LEAWOOD, Kan., May 20, 2007 –
But after extra holes today, the focus shifted to a determined second-year pro from Connecticut who not only successfully wrestled with the relentless rough of Leawood South Country Club, but who also had the challenge of outlasting Emily Bastel, an experienced player with a Tour-tested short game. Liz Janangelo stepped up today to grab her second season victory in seven events. The duo tied at four-over-par 217 after 54 holes, but it was Janangelo who closed out the win today after three extra holes.
“It’s always hard to win and I was very, very nervous on the front nine today,” said Janangelo, 23, of West Hartford, Conn., who shot a five-over-par final-round score of 76 in her birdie-free round. “It’s just nice to have another win to sort of validate the first one.”
That first win came in Tampa back in March and the story line was more about bad weather, delays, suspensions and 25-mph wind before Janangelo finally came out on top against – you guessed it – Emily Bastel. Janangelo won that bad-weather marathon at two-over-par 215 to clip Bastel by a shot at 216 (+3). So it came as no surprise when the same two grinders went head-to-head again today in another over-par slugfest against the conditions and each other.
“The course was so difficult that the cream had to rise to the top,” said Janangelo, a four-time All-American at Duke University. “With this golf course, if you weren’t in the fairway, you were looking at bogey. It was right in front of you.”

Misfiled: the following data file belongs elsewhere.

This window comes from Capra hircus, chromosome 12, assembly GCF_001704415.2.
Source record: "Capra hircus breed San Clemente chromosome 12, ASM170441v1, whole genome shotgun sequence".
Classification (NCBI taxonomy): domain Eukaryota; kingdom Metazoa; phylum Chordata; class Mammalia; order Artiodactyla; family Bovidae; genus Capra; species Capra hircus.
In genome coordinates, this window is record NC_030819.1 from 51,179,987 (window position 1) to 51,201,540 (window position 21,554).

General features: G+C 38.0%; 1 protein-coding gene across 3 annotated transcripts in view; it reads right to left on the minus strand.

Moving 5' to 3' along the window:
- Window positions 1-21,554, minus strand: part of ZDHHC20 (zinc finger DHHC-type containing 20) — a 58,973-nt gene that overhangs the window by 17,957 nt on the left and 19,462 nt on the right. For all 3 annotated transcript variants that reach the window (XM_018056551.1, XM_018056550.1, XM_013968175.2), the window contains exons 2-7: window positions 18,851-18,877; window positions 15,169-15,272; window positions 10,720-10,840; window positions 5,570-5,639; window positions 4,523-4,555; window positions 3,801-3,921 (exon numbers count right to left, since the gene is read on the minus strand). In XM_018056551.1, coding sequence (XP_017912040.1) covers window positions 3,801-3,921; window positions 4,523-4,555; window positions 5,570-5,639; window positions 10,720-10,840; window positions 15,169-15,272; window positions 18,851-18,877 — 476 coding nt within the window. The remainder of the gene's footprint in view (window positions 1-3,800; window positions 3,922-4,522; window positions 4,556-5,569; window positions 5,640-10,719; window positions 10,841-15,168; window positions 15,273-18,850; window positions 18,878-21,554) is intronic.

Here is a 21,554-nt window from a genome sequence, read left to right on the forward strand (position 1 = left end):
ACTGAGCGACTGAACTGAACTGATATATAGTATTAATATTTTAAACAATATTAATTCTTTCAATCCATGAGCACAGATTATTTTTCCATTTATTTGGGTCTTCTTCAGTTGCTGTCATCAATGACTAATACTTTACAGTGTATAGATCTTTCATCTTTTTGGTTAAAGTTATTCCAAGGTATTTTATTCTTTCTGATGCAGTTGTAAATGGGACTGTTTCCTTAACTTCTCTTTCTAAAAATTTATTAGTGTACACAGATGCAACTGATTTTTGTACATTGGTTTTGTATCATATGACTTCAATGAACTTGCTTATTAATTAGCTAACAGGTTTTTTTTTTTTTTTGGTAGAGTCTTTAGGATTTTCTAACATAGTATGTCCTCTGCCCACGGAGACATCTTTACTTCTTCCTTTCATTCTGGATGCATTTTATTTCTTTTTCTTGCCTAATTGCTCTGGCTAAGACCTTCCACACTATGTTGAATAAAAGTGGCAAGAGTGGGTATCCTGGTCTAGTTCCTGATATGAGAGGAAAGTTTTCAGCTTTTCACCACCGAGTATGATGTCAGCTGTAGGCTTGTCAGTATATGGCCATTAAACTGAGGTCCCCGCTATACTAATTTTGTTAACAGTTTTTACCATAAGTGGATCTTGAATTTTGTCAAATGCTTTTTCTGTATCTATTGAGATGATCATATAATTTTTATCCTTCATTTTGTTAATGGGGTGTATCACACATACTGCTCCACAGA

For that reason, Janangelo left her driver in the bag and opted for her 3-wood today. Still, the long-hitter struggled, as did the rest of the field that registered a whopping final-round scoring average of 76.41. It wasn’t always pretty. The required focus just to keep the ball in play sorted out the field.
“The greens were firm and hard to hold because you’re hitting out of the rough, and with Zoysia [grass] fairways, you can get a lot of fliers,” explained Janangelo.
To kick off today’s final round, the Connecticut player took a double-bogey on the second hole when she hit a tree and fumbled through a series of errors to two-putt from 20 feet. She bogeyed No. 3 and No. 6, and scrambled to save par on Holes 7 and 8. When she made the nine-hole turn, Janangelo again scrambled to save par on the 10th with a chip and a two-inch par putt. She got up and down for par on 12 and 13, missed a six-foot birdie chance on 14, and then bogeyed the 15th hole when she airmailed the green and didn’t save par from six feet. The birdies simply would not come. Janangelo again saved par on the 16th hole when she hit a flop shot to one foot. She scrambled again for par from three feet on the last hole.
“Probably her greatest virtue is her patience,” said Janangelo’s caddie, Brian Combra. “If she missed a green, she still had a good attitude and said she was going to hit it close. The rough was so tough, but Liz never got ahead of herself.”
Meanwhile, Bastel, who played the last two seasons (2005-2006) on the LPGA Tour, struggled with a lackluster front nine. But the former Michigan State University All-American played the back nine at two-under-par 33, cranking up the pressure on Janangelo with birdies on holes 15 and 16.
“I turned at three-over and thought maybe I was out of the tournament, but then I thought I could play the back nine pretty well,” said Bastel, of Upper Sandusky, Ohio. “I looked at the leaderboard at the 15th hole and saw that if I made a couple of birdies coming in, I’d be right there.”